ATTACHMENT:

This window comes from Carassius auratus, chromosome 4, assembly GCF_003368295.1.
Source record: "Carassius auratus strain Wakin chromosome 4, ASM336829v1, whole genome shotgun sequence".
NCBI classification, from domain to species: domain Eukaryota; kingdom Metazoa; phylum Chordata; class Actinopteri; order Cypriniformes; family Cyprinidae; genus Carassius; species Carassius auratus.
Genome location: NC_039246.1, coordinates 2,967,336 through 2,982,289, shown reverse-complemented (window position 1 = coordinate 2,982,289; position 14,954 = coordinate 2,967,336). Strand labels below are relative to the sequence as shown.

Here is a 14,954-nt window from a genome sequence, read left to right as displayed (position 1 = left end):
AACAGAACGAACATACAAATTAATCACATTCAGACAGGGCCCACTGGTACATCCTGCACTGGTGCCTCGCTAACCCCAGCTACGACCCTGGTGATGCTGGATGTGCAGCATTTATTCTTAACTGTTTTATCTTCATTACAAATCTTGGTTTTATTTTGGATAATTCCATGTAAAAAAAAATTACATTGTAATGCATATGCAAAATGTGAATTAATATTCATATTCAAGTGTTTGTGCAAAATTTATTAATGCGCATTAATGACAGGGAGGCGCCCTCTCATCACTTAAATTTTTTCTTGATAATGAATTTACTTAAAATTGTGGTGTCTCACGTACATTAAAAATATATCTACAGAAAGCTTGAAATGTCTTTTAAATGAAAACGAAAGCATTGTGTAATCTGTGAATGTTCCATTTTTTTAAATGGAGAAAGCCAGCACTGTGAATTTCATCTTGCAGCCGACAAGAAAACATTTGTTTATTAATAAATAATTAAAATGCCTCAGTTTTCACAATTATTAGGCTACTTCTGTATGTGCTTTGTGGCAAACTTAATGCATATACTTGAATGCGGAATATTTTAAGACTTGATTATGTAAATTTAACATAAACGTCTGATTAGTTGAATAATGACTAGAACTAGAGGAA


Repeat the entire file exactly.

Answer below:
This window comes from Carassius auratus, chromosome 4, assembly GCF_003368295.1.
Source record: "Carassius auratus strain Wakin chromosome 4, ASM336829v1, whole genome shotgun sequence".
NCBI classification, from domain to species: domain Eukaryota; kingdom Metazoa; phylum Chordata; class Actinopteri; order Cypriniformes; family Cyprinidae; genus Carassius; species Carassius auratus.
Genome location: NC_039246.1, coordinates 2,967,336 through 2,982,289, shown reverse-complemented (window position 1 = coordinate 2,982,289; position 14,954 = coordinate 2,967,336). Strand labels below are relative to the sequence as shown.

Here is a 14,954-nt window from a genome sequence, read left to right as displayed (position 1 = left end):
AACAGAACGAACATACAAATTAATCACATTCAGACAGGGCCCACTGGTACATCCTGCACTGGTGCCTCGCTAACCCCAGCTACGACCCTGGTGATGCTGGATGTGCAGCATTTATTCTTAACTGTTTTATCTTCATTACAAATCTTGGTTTTATTTTGGATAATTCCATGTAAAAAAAAATTACATTGTAATGCATATGCAAAATGTGAATTAATATTCATATTCAAGTGTTTGTGCAAAATTTATTAATGCGCATTAATGACAGGGAGGCGCCCTCTCATCACTTAAATTTTTTCTTGATAATGAATTTACTTAAAATTGTGGTGTCTCACGTACATTAAAAATATATCTACAGAAAGCTTGAAATGTCTTTTAAATGAAAACGAAAGCATTGTGTAATCTGTGAATGTTCCATTTTTTTAAATGGAGAAAGCCAGCACTGTGAATTTCATCTTGCAGCCGACAAGAAAACATTTGTTTATTAATAAATAATTAAAATGCCTCAGTTTTCACAATTATTAGGCTACTTCTGTATGTGCTTTGTGGCAAACTTAATGCATATACTTGAATGCGGAATATTTTAAGACTTGATTATGTAAATTTAACATAAACGTCTGATTAGTTGAATAATGACTAGAACTAGAGGAA